Complaints About Unnecessary Roughness Call On Drew Brees Hit Are Pointless
It seems like not a week goes by in the NFL that there is not some kind of controversial call or ending to a game. This is nothing new; we all remember last year’s most controversial call, the Fail Mary, in the midst of the referees lockout and others from seasons ago when a Green Bay Packers defender and Seattle Seahawks receiver both came down with the ball in the end zone only to have one official indicate touchdown while another indicated an interception.
It was quite comical within the context of the season, and it made commissioner Roger Goodell look foolish and silly.
There was a controversial call Sunday near the end of the New Orleans Saints-San Francisco 49ers as well. With just over three minutes to play in regulation and the Saints down by three, Drew Brees was leading his team on a drive that was inside of San Francisco territory on third-and-two. Linebacker Ahmad Brooks got past his opponent, struck Brees and caused a sack-fumble.
Almost immediately there was a penalty flag thrown and Brooks was called for unnecessary roughness for a high hit on Brees for striking the neck area. Brooks, his fellow teammates and retired defensive players all across the world cried foul and complained that he had merely struck Brees’ chest.
In the NFL rule book, under Rule 12, Section 2, Article 9, it states that an unnecessary roughness penalty against a defenseless player includes:
“Forcibly hitting the defenseless player’s head or neck area with the helmet, facemask, forearm, or shoulder, regardless of whether the defensive player also uses his arms to tackle the defenseless player by encircling or grasping him.”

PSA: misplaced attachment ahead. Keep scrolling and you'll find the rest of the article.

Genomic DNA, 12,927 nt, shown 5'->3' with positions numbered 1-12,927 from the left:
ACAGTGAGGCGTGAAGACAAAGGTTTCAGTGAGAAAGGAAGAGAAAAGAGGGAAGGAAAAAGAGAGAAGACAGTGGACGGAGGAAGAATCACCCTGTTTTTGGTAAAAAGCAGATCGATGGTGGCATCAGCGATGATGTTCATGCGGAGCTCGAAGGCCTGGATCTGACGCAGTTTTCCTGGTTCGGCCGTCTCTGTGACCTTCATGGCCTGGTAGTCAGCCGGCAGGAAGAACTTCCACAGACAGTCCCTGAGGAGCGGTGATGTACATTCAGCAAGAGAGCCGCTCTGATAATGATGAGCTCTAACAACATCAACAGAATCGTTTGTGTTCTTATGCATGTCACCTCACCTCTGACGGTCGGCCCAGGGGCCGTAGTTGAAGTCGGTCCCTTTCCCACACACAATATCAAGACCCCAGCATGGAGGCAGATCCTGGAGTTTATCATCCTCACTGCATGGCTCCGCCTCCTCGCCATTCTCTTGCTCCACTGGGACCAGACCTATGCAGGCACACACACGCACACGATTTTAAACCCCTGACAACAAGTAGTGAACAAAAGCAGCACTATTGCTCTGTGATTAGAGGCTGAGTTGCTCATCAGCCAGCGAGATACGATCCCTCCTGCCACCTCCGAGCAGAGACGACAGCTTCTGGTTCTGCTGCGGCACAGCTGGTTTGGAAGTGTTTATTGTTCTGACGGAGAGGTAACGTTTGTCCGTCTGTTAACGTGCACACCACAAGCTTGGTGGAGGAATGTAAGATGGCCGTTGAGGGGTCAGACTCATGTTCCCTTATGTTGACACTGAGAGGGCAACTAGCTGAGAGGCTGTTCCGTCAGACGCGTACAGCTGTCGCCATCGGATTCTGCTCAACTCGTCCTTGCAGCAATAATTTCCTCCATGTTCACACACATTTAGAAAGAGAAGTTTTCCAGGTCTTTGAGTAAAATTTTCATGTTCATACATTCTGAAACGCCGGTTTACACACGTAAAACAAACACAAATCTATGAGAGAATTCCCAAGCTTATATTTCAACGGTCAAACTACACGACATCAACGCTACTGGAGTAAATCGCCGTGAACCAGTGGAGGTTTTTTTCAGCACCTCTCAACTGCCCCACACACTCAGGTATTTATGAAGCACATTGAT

I can understand some of the clamoring that Brooks hit the very top of his chest because it is close. I’ll give them that much. I can also understand the complaints about how football today is softer, not as hard and easier for offensive players. Fine, whatever.
However, defensive players do not need to care for the rules, but they have to understand how they are going to be called. This is especially true in the wake of the concussion settlement between the NFL and thousands of former players. Penalties are not reviewable, so anything that looks like an egregious penalty is going to be called, especially a high hit.
Brooks was quoted afterwards saying, “Maybe the officials were for the Saints a little more than the 49ers.”
If they were, Corey White‘s interception in the first half would have rightfully been called down by contact before the fumble-touchback on his run to the end zone. Besides, San Francisco played pretty bad the whole game and were not able to accomplish a whole lot. New Orleans essentially kept the 49ers in the game by giving up three turnovers that never should have happened.
Turnovers should never happen, really, but the ones given up by New Orleans were just ridiculous — White’s fumble-touchback, Brees’ lazy lofting throw and Lance Moore dropping a punt. All stuff that normally does not happen.
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